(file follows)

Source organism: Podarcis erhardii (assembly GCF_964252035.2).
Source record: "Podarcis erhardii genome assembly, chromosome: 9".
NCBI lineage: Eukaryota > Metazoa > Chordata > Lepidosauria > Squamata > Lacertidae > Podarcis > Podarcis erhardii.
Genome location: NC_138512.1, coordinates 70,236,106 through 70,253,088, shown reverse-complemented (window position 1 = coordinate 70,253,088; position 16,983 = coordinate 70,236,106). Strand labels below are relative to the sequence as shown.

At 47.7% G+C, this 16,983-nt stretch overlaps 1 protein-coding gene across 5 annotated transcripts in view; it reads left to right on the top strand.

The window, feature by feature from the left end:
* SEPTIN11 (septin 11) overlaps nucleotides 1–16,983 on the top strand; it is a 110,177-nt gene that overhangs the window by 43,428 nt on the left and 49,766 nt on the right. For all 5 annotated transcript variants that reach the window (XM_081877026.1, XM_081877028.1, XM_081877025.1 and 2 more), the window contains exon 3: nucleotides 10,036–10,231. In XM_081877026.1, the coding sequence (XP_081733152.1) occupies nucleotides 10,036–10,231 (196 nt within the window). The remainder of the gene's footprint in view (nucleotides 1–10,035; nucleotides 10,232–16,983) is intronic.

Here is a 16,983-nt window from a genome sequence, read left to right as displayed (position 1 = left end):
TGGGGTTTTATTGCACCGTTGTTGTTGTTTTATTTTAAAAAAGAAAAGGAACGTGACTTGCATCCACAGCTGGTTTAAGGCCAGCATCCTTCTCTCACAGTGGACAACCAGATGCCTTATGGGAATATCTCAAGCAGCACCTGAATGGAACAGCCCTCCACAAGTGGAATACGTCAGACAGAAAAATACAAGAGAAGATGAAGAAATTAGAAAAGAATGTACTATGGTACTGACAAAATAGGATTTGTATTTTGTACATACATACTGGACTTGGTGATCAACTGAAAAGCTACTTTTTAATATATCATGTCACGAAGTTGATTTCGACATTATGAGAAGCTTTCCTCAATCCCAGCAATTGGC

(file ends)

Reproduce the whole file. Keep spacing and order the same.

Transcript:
Source organism: Podarcis erhardii (assembly GCF_964252035.2).
Source record: "Podarcis erhardii genome assembly, chromosome: 9".
NCBI lineage: Eukaryota > Metazoa > Chordata > Lepidosauria > Squamata > Lacertidae > Podarcis > Podarcis erhardii.
Genome location: NC_138512.1, coordinates 70,236,106 through 70,253,088, shown reverse-complemented (window position 1 = coordinate 70,253,088; position 16,983 = coordinate 70,236,106). Strand labels below are relative to the sequence as shown.

At 47.7% G+C, this 16,983-nt stretch overlaps 1 protein-coding gene across 5 annotated transcripts in view; it reads left to right on the top strand.

The window, feature by feature from the left end:
* SEPTIN11 (septin 11) overlaps nucleotides 1–16,983 on the top strand; it is a 110,177-nt gene that overhangs the window by 43,428 nt on the left and 49,766 nt on the right. For all 5 annotated transcript variants that reach the window (XM_081877026.1, XM_081877028.1, XM_081877025.1 and 2 more), the window contains exon 3: nucleotides 10,036–10,231. In XM_081877026.1, the coding sequence (XP_081733152.1) occupies nucleotides 10,036–10,231 (196 nt within the window). The remainder of the gene's footprint in view (nucleotides 1–10,035; nucleotides 10,232–16,983) is intronic.

Here is a 16,983-nt window from a genome sequence, read left to right as displayed (position 1 = left end):
TGGGGTTTTATTGCACCGTTGTTGTTGTTTTATTTTAAAAAAGAAAAGGAACGTGACTTGCATCCACAGCTGGTTTAAGGCCAGCATCCTTCTCTCACAGTGGACAACCAGATGCCTTATGGGAATATCTCAAGCAGCACCTGAATGGAACAGCCCTCCACAAGTGGAATACGTCAGACAGAAAAATACAAGAGAAGATGAAGAAATTAGAAAAGAATGTACTATGGTACTGACAAAATAGGATTTGTATTTTGTACATACATACTGGACTTGGTGATCAACTGAAAAGCTACTTTTTAATATATCATGTCACGAAGTTGATTTCGACATTATGAGAAGCTTTCCTCAATCCCAGCAATTGGC